DOC NYC review: ‘A Murder in Mansfield’ is an emotional gut punch.

A MURDER IN MANSFIELD

WORLD PREMIERE Filmmaker Barbara Kopple explores the legacy of the 1989 murder of Noreen Boyle in Mansfield, Ohio. Her 12-year-old son Collier gave a devastating videotaped testimony blaming his father for the murder. Now, over two decades later, Collier returns to Ohio seeking to retrace his past and confront his imprisoned father, who remains in denial of his guilt. Collier’s depth of character is a wonder to behold from childhood to adulthood. Out of this tragic story, we witness the power of human resilience.
Collier Landry brings us on a journey no child should ever have to go on. 27 years after a horrific crime by the hands of his own father, we learn that Landry had the foresight to keep all the correspondence between the two, adding to the real life, emotionally manipulative drama that endured. This doc has some of the most graphic details shown to an audience as we are privy to the actual crime scene photos alongside Collier. While he attempts to come to terms with the truth about his father, he also explores the greater effect that violence leaves on a community. Through interviews with friends and family, the hold this event still has on so many is more than evident. Landry not only had his mother stolen from his life, not only his innocence, but an adoptive sister. As a viewer, I mourned right along with him at every turn. His determination is contagious and brave. Director Barbara Kopple yet again delves into the lives of people making waves, big and small. A Murder in Mansfield displays a sorrow and engages the detective we all have buried inside. It is both an honest portrait of grieving and a peak inside the chilling mind of a murderer.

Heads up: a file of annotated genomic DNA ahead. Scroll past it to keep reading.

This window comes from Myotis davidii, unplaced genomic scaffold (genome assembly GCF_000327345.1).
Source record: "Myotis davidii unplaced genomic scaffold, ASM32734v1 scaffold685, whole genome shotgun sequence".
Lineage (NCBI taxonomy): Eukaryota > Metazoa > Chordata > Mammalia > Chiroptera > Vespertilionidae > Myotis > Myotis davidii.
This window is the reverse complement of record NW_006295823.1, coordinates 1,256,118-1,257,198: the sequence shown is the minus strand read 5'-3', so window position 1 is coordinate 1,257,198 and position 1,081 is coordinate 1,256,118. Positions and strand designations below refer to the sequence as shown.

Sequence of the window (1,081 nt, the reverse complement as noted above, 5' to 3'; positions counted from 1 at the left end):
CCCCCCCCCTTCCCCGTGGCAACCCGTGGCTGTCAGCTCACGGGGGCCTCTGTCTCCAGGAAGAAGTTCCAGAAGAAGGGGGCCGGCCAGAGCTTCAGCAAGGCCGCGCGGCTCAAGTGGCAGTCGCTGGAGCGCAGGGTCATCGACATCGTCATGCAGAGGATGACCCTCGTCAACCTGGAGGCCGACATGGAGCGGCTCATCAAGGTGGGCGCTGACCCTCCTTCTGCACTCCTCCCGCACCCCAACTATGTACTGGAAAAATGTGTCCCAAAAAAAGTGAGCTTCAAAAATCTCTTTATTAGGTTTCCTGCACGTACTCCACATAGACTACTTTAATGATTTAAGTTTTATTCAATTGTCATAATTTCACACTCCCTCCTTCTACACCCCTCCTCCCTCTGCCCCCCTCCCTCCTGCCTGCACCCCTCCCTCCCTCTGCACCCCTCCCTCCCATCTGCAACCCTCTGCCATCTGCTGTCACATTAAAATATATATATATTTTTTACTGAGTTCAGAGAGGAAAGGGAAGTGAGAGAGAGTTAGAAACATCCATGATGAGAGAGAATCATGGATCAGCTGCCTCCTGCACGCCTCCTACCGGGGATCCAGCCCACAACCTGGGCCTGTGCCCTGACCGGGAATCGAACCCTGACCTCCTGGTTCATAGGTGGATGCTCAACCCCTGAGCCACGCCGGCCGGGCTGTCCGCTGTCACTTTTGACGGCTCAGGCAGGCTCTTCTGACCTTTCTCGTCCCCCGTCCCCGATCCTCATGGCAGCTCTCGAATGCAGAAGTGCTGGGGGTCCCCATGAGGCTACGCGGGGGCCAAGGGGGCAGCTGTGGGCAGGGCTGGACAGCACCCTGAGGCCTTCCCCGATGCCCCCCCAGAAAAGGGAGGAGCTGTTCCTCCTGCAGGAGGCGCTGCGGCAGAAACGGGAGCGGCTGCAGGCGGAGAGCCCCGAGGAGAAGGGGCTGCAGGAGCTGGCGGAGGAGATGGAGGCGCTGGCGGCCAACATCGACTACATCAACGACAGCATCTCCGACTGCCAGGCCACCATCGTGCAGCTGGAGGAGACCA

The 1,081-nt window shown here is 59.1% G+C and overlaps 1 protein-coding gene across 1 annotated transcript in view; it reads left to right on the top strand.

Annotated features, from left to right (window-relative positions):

On Facebook: https://www.facebook.com/MansfieldDocumentary/
Director: Barbara Kopple
Producer: Barbara Kopple, David Cassidy, Ray Nowosielski
Cinematographer: Gary Griffin, Tony Hardmon
Editor: Rob Kuhns
Running Time: 88
Language: English
Country: USA
Year: 2017

About Liz Whittemore

Liz grew up in northern Connecticut and was memorizing movie dialogue from Shirley Temple to A Nightmare on Elm Street at a very early age. She will watch just about any film all the way through (no matter how bad) just to prove a point. A loyal New Englander, a lover of Hollywood, and true inhabitant of The Big Apple.

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